If you’ve been sleeping on Barbie for the past few years, you’re in for a big surprise. Since 2015, Mattel has produced a line of “sheroes” – dolls based on real women from all walks of life – in addition to diversifying their regular line of dolls. In honor of Barbie’s 60th Anniversary – and International Women’s Day – let’s take a look at this year’s sheroes.
The Dream Gap Project is Mattel’s global initiative meant to inspire new generations of young women. For the past several years, Mattel has been committed to highlighting empowering female role models from varied careers, cultures, and countries. The goal is to show girls that they can be whatever they want to be.
Barbie’s newest sheroes feature athletes, activists, actresses, artists, and more. As this year is the 60th anniversary, it is their biggest celebration of role models yet. There are 20 women represented this year, from 18 countries on five continents, including a woman in a wheelchair, which may be the first fashion doll to have one.
Take a look at this year’s role models:
You can read more about each of the women (and see dolls from previous years) on the Barbie website. These women join the likes of Ava Duvernay, Gabby Douglas, and Ashley Graham in being immortalized as a Barbie.
But that’s not all. I mentioned earlier that Mattel has been working hard to diversify the Barbie line. At the NY Toy Fair in 2016, I got to take a look at Barbie’s “Fashionista” line – a line of 33 dolls that includes four different body types, seven different skin tones, and 24 hairstyles. The career line now features jobs like beekeeper, baker, political candidate, robotics engineer, pediatrician, farmer, and musician, just to name a few of the over 200 careers represented.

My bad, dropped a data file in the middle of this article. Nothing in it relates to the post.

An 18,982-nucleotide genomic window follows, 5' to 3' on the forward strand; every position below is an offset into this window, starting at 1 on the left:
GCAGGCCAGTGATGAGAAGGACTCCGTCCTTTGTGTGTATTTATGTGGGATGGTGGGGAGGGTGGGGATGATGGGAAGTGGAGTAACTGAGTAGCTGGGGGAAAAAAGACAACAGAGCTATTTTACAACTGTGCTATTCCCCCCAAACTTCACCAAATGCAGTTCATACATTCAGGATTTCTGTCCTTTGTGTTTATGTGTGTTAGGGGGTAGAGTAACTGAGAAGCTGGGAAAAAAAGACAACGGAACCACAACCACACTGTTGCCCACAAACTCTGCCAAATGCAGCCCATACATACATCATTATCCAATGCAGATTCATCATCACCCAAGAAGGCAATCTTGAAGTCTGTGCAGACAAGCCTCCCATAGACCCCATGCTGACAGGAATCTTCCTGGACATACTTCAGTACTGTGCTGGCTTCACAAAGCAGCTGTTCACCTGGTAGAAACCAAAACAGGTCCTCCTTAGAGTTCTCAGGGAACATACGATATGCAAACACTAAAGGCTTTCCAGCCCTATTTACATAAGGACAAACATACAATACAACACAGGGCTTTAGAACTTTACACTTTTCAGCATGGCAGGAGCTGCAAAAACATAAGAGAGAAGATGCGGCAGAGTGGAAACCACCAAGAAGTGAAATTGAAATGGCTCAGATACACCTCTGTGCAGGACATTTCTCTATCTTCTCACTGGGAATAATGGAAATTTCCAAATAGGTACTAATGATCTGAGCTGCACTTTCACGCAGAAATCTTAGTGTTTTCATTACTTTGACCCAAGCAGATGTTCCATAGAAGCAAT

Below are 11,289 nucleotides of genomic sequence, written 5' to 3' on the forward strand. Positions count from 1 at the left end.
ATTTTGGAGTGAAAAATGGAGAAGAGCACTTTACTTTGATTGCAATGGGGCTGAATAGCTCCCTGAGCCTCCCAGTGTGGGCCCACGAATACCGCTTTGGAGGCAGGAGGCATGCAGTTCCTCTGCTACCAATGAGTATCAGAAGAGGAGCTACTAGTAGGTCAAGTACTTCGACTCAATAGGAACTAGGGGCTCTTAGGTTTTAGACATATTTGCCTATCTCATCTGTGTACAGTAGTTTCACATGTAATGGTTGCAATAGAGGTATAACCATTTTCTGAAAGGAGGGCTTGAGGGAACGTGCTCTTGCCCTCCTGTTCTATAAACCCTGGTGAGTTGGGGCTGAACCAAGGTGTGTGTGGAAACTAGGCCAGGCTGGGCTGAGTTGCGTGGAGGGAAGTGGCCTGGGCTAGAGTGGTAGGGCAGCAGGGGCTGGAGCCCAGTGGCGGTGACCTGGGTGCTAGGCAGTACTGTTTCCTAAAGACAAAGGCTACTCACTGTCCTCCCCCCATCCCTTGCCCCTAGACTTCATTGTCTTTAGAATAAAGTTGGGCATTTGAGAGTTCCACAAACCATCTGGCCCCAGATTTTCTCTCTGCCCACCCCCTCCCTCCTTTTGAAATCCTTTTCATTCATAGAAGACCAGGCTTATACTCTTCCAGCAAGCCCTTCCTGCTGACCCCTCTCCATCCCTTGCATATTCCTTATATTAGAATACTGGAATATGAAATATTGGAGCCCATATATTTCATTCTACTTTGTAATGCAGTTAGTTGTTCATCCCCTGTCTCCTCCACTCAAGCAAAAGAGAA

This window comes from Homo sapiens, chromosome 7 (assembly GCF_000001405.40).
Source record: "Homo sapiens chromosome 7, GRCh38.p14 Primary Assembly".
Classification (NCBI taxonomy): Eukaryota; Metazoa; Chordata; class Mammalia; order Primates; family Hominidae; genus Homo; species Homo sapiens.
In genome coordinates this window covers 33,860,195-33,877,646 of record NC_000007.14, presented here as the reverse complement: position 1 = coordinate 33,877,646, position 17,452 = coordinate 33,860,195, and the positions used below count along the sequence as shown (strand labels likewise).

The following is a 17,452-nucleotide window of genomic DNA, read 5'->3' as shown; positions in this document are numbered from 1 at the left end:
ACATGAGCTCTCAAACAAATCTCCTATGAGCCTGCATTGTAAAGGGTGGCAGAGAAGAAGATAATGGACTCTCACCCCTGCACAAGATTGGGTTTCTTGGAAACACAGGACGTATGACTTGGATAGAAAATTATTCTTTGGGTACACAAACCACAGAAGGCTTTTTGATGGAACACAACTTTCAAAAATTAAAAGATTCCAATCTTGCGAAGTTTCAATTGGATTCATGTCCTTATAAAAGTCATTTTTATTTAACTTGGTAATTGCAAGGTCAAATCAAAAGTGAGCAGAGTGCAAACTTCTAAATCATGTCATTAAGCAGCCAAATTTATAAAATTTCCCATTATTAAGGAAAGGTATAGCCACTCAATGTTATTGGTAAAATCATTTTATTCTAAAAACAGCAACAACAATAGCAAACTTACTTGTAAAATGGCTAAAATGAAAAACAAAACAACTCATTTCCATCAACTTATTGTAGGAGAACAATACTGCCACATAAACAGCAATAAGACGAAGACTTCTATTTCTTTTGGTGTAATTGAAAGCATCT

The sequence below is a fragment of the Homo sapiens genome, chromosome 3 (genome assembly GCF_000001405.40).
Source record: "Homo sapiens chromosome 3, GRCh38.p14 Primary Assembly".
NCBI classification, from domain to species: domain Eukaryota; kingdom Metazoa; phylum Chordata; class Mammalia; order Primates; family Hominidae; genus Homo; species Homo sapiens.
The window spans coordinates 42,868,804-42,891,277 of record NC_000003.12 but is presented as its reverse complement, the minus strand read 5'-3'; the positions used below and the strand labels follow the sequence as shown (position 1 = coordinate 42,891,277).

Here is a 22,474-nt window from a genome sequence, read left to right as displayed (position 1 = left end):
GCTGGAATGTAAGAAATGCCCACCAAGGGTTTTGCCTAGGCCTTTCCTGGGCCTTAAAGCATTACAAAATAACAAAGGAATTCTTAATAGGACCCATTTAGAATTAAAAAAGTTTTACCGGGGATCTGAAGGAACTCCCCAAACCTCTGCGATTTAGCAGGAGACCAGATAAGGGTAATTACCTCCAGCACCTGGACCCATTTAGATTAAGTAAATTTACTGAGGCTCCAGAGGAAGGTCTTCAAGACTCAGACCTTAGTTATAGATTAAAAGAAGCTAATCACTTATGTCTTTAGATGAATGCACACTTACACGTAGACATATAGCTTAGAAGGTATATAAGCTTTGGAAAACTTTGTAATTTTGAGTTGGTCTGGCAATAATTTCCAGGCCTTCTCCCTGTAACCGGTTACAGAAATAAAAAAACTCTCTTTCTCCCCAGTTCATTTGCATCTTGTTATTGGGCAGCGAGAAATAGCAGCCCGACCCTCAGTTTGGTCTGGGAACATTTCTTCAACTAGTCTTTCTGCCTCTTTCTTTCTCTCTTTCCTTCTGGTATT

Barbie is changing with the times – in 2017 the official Instagram posted a photo of Barbie wearing a “Love Wins” t-shirt, and recently reached out to a gay couple who made their on same-sex wedding playset for their niece. There aren’t yet any LGBTQ+ Barbies, but hopefully that changes soon. (At least give us a Pride shirt or something – or make the “Love Wins” shirt that she’s wearing something that can actually be purchased for Barbie.)
Barbie has come a long way in 60 years. I grew up with two sisters and an insane Barbie collection. I would have given my left arm to have even a fraction of the options available to girls today. Major props to Mattel for making one of its most iconic toys resemble the world at large a little more.
And happy birthday, Barbie!
Author: Jamie Sugah
Jamie has a BA in English with a focus in creative writing from The Ohio State University. She self-published her first novel, The Perils of Long Hair on a Windy Day, which is available through Amazon. She is currently an archivist and lives in New York City with her demon ninja vampire cat. She covers television, books, movies, anime, and conventions in the NYC area.
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